Can upstart brands save surfing?


As the surf industry continues to transition, top-ranked guys like CJ Hobgood are still out there battling without a sponsor. Could that change as new brands begin to emerge?

2013 has been a year of major change in the surf industry, with the ASP in transition and financial turmoil at the biggest companies. The global economic collapse has hit industry leaders like Quiksilver and Billabong hard, as both have experienced wave after wave of budget cuts and layoffs. Sportswear giant Nike has exited surfing completely -- in favor of investing in Hurley. Meanwhile, Hollister, an Abercrombie-owned brand based in Ohio that doesn't sponsor athletes or events and has no connection with the core surf market, has quietly become the biggest "surf" brand in the world.

While the overall effects from this tectonic transformation have yet to be seen, smaller companies are stepping into the slipstream. "I think there's a hunger at the local surf shops for something new," says Jason Weatherley, sales manager and partner at the upstart brand Captain Fin Company. Captain Fin, like other hot new brands such as RAEN, Poler and Valley, aren't big yet and don't really want to be.

"I think a lot of the big brands started to have to do things that they wouldn't have wanted to do in order to keep growing, but weren't the best for their image," says Weatherley. Captain Fin, which started as a brand that produced fins with cool art painted on them, has since expanded to apparel. Next year they will introduce wetsuits, but don't look for them to grow too fast. "I wouldn't want to ever have to answer to a board of directors," says Weatherley.

Eyewear brands RAEN and Valley might not be big either, but they are rich in cool factor. They both make high-quality handcrafted sunglasses with acetate frames and Carl Zeiss lenses at reasonable prices. The key figures at these brands are also younger than most of the execs at the big companies and they have a closer connection to their consumers.

"You have to care more at a small brand," says Chris Smith, general manager at RAEN Optics. "You have to give better customer service than the big guy. We want to make great product and get it out to the world. We can react quickly to things we see in the market."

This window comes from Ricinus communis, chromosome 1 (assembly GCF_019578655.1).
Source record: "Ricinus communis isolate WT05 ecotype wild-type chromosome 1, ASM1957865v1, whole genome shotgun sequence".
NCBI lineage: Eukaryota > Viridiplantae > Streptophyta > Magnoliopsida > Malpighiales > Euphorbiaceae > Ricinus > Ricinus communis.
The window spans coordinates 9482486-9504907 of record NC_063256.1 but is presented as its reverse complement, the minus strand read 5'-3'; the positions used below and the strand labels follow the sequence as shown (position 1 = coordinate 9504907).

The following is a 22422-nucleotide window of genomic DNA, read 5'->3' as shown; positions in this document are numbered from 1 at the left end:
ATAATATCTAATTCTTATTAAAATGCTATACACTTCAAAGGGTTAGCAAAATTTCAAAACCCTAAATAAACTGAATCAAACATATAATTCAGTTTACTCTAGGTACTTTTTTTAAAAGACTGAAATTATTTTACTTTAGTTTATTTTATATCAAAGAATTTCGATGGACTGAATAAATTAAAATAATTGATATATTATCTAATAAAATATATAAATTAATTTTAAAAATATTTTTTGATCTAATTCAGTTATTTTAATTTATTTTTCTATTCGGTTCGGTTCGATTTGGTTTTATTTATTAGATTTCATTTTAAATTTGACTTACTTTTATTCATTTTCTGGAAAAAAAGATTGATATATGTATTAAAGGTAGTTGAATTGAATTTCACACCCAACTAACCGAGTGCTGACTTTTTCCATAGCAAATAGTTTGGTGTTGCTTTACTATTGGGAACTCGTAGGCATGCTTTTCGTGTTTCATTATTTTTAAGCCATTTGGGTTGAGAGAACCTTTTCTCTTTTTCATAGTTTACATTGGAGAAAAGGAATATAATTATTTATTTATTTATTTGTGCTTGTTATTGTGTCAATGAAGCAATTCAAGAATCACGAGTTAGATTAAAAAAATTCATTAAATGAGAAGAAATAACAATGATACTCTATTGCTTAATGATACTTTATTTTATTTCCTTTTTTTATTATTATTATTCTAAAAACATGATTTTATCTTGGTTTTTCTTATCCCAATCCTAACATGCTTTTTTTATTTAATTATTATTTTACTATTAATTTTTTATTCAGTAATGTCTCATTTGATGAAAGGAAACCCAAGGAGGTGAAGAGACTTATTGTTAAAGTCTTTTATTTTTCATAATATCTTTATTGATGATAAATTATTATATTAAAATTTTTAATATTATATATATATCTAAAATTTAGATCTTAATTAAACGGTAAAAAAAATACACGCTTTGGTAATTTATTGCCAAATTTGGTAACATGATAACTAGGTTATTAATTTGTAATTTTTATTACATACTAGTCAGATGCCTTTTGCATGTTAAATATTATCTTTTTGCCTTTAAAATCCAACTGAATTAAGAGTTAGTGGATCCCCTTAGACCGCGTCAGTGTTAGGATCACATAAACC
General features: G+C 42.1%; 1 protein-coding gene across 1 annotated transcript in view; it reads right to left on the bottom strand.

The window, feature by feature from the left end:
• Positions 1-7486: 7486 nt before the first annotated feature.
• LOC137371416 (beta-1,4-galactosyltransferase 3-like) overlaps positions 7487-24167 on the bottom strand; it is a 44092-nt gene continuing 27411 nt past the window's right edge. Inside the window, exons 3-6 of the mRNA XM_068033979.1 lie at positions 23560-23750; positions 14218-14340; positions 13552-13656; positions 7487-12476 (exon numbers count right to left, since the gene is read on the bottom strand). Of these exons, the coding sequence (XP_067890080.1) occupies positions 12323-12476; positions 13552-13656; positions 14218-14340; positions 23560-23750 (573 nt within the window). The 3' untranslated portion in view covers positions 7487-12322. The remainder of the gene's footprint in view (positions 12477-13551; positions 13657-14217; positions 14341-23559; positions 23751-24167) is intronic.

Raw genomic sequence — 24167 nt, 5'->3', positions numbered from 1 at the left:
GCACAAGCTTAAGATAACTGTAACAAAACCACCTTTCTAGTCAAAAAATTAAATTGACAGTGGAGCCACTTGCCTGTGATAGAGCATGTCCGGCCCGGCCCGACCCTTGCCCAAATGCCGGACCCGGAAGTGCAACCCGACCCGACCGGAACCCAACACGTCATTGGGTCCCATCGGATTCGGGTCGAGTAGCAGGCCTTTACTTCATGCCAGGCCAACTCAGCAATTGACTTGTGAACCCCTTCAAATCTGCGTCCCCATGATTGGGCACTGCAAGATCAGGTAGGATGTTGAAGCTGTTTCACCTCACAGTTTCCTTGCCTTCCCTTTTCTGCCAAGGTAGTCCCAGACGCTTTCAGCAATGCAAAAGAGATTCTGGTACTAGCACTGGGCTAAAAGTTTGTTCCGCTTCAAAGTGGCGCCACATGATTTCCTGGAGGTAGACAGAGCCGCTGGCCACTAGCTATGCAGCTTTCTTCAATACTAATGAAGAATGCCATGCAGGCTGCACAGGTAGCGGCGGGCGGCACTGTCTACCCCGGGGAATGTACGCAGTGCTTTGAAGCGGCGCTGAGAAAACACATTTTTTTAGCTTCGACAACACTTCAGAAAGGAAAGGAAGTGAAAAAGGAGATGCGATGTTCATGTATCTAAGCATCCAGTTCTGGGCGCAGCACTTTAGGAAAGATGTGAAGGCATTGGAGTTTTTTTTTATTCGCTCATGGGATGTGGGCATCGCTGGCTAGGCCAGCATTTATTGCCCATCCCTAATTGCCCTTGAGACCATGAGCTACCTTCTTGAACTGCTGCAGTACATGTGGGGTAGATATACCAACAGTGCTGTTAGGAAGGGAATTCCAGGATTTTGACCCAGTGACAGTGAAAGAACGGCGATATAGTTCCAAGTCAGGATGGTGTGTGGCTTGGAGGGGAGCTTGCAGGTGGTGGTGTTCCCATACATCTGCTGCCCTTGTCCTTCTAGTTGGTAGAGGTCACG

The ability to be fast and nimble is also a plus for Michael Crawley of Valley Eyewear in Australia. Crawley worked at Quiksilver prior to founding his own company. "We can really do things spur of the moment at Valley," says Crawley. "We did a photo shoot yesterday with 24 hours' notice."

The creativity and ingenuity shown by these new brands is how they want to set themselves apart from the mainstays of the industry. Poler is an outdoor-based brand with an action-sports sensibility. "We're trying to set ourselves apart by making products that aren't offered by anyone else," says Benji Wagner, creative director and co-founder of Poler. "The bigger brands have been playing it safe for too long," says Crawley. "I think people are bored with it -- the same trunks, the same campaigns, the same athletes year after year. There's not much freshness."

Of course, as these companies grow, new challenges will emerge, and it won't be so easy to keep things fun and loose. If sales skyrocket, things can get way more complicated.

Weatherly, Smith and Crawley cite brands such as Burton, Nixon and Vans as examples of companies that have gotten big while remaining true to their principles.

"If we could follow the Nixon example, we'd be very happy," says Smith. "They are an accessory brand and have grown into a couple-hundred-million-dollar business. They've kept their brand equity along the way and people who were wearing it 10 years ago are still wearing it today."

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